How To Check And Receive A Check In Hockey

Hockey is a fast-paced, physical game. One skill needed is the ability to check and receive checks. Checking is using your body to disrupt an opponent’s progress or separate them from the puck. Here’s how to do it effectively.

Positioning and timing are key. Angle your body towards the opponent. Keep your knees bent for power. Focus on their chest, not the puck. Anticipate their movements.

For receiving checks, use strength and balance. Absorb the impact with your core muscles. Keep your stick close to your body. Be aware of your surroundings. Brace yourself for contact.

Practice checking with a teammate or against boards. Start with proper body positioning and technique. Gradually increase intensity. Coaches can give drills to help.

Understanding the rules of checking in hockey

  • Rule 1: No checking from behind. Players must not hit opponents when they’re not facing them, as it can lead to severe injury.
  • Rule 2: Body contact is allowed when battling for the puck. But, force or hitting vulnerable areas like the head and knees is not allowed.
  • Rule 3: Checking must stay within the rink’s boundaries. Players must not try to hit their opponents outside the rink.
  • Rule 4: Charging is a penalty. It involves pushing an opponent with strong forward motion or away from them. This ensures safety.
  • Rule 5: Referees have the liberty to penalize based on the player’s intentions, impact, and if they adhere to fair play.

Also, players must understand defensive techniques to withstand tough play while keeping control of the puck. Perfecting these skills can improve their performance.

Looking at this topic’s history helps to understand how checking has changed in hockey. It started as a way to get the puck back and stop opponents. From mainly defensive to strategic, checking is now important for both offensive and defensive moves. Knowing this history gives an idea of why checking is still key in hockey.

Preparing for a check

Be ready for checks! Bend your knees and stand with your feet shoulder-width apart. Hold onto your stick firmly with both hands – top hand near the top of the shaft. Be aware of opposing players around you all the time. Anticipate checks and be prepared to either absorb or avoid them.

Preparation is key in hockey, where physical contact is involved. Keep your cool when the pressure is on – make wise decisions in high-intensity moments. You can improve your game and protect yourself on the ice. Be ready for action!

Executing a check

  1. Positioning: Stand with feet shoulder-width apart, ready to react.
  2. Approach: Anticipate movements and skate towards with controlled speed.
  3. Eye Contact: Look at opponent’s chest, so you’re not fooled.
  4. Contact Point: Aim for midsection or shoulder area, using body or shoulder.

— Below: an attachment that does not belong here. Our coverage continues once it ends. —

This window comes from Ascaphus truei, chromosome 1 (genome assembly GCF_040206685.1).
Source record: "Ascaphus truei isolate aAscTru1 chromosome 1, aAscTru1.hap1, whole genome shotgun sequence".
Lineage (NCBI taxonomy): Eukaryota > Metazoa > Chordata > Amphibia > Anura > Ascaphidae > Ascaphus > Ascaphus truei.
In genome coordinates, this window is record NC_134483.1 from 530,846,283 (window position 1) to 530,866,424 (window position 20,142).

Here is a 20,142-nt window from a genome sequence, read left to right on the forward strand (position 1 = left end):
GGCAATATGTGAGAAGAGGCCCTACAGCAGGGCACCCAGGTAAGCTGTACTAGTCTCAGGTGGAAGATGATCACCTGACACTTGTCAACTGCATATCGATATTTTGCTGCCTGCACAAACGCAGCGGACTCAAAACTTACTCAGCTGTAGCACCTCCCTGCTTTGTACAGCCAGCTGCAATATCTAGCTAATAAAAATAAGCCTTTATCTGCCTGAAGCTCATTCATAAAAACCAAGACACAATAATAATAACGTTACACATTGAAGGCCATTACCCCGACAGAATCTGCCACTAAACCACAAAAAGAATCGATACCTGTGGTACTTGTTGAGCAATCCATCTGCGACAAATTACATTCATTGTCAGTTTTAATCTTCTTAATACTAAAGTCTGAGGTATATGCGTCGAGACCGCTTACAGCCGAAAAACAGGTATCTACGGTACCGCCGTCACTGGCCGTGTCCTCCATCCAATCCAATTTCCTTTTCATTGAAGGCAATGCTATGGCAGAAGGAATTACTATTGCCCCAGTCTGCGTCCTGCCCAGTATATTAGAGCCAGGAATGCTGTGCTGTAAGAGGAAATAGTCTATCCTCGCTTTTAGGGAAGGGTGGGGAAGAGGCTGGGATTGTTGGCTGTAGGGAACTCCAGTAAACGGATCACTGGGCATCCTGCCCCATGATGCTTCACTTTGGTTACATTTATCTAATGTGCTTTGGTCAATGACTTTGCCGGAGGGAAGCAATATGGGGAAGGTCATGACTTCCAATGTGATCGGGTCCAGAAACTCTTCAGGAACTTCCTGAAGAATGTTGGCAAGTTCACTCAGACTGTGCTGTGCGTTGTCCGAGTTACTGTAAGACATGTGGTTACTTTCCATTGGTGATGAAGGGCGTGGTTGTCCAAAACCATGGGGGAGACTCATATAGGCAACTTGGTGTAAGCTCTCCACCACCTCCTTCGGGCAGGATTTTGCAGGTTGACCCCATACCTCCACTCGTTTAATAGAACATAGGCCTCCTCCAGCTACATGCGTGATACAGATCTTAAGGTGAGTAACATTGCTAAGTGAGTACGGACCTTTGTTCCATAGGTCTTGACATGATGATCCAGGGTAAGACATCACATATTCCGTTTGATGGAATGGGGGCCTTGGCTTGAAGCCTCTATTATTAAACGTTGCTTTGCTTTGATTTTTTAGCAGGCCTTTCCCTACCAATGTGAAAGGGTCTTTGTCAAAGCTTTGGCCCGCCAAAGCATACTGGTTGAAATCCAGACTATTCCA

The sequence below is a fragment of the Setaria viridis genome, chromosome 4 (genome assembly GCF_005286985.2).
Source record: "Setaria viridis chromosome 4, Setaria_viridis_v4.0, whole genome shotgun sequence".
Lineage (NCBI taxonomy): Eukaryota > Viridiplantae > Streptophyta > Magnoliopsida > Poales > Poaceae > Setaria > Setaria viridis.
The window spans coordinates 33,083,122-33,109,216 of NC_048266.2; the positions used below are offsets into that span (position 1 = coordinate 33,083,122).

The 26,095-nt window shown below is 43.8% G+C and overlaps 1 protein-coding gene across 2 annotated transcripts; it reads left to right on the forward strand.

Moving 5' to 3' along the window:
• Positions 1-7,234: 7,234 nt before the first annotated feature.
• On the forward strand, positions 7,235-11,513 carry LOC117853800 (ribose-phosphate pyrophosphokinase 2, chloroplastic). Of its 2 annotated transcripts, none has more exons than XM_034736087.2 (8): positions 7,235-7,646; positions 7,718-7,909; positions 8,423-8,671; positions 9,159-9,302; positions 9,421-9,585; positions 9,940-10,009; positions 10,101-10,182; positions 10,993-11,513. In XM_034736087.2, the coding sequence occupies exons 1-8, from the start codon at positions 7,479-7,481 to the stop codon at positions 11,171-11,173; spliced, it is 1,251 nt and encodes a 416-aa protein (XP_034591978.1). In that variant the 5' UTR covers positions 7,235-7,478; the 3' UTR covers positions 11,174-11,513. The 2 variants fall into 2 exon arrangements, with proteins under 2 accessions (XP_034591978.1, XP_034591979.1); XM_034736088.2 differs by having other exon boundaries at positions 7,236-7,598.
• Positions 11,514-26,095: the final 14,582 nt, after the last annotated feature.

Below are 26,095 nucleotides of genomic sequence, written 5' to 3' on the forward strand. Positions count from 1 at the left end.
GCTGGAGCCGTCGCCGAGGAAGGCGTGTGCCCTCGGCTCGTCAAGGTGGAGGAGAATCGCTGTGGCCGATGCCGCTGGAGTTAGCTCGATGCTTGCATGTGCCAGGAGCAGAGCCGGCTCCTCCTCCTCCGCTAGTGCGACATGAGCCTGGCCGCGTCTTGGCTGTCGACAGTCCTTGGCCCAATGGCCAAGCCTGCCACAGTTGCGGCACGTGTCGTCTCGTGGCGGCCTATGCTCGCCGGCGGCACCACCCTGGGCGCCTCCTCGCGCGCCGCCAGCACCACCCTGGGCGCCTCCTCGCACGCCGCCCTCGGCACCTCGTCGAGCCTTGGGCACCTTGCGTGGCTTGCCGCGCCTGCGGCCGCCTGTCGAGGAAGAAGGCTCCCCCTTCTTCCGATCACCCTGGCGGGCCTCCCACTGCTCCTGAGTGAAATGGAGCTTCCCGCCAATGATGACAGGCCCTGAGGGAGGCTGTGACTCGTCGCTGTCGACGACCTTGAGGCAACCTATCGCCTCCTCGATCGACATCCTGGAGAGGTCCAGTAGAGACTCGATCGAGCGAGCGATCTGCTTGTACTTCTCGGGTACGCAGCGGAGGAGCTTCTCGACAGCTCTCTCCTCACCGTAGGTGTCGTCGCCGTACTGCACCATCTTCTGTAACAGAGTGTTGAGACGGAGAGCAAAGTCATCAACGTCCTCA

5. Follow Through: Drive through hit with legs and core, maximize impact.
  6. Recovery: Quickly regain balance, ready for counter-attacks or plays.

Remember to stay within the rules and avoid anything that could lead to penalties or injury.

To improve checking, work on skating, strength and agility. This will help with execute checks and overall performance.

Pro Tip: Practice checking drills regularly. Focus on technique, not intensity. Muscle memory and mastering form will lead to better checks during games.

Receiving a check

  1. Positioning: Bend your knees and lower your hips to create a strong base. Keep your head up and observe your surroundings.
  2. Anticipation: Predict when opponents may deliver a check. This lets you prepare for the impact, reducing its force.
  3. Bracing: Engage your core muscles and brace for contact before it happens. This will help absorb the hit and keep your balance.
  4. Contact Point: Present a strong target by tucking in your elbows and using your shoulders as a cushion.
  5. Balance: Keep balance while getting checked by spreading your weight evenly on both legs. This stops you from being knocked off-balance.
  6. Recovery: After getting checked, regain control swiftly and focus on continuing to play.

Practice and experience play a big role in receiving checks. The more you do it, the better you’ll be at handling physical challenges on the ice.

A legend claims that Jack “The Wall” Johnson was a great hockey player who could receive checks without losing possession of the puck. He amazed opponents with his technique, making it hard for them to stop his progress or mess up his passes. His remarkable skill inspired future players to learn it, so they could make their mark on the game.

Tips for effective checking and receiving checks

Mastering techniques and skills for checking and receiving in hockey is key. Here are tips to help you:

  • Position: Keep knees bent, feet apart. It provides a firm base for taking and giving checks.
  • Time it: Anticipate opponent’s moves and time your checks. Waiting for the right moment will increase success.
  • Proper mechanics: Use legs and core muscles to power checks. Aim for opponent’s chest or shoulders.
  • Protect: Keep head up. Be aware of surroundings and use reflexes to defend against incoming checks.
  • Puck control: Practice drills to improve ability to take checks. Have soft hands and a strong grip on the stick.
  • Keep calm: Don’t let emotions take over. Avoid unnecessary retaliation after a check.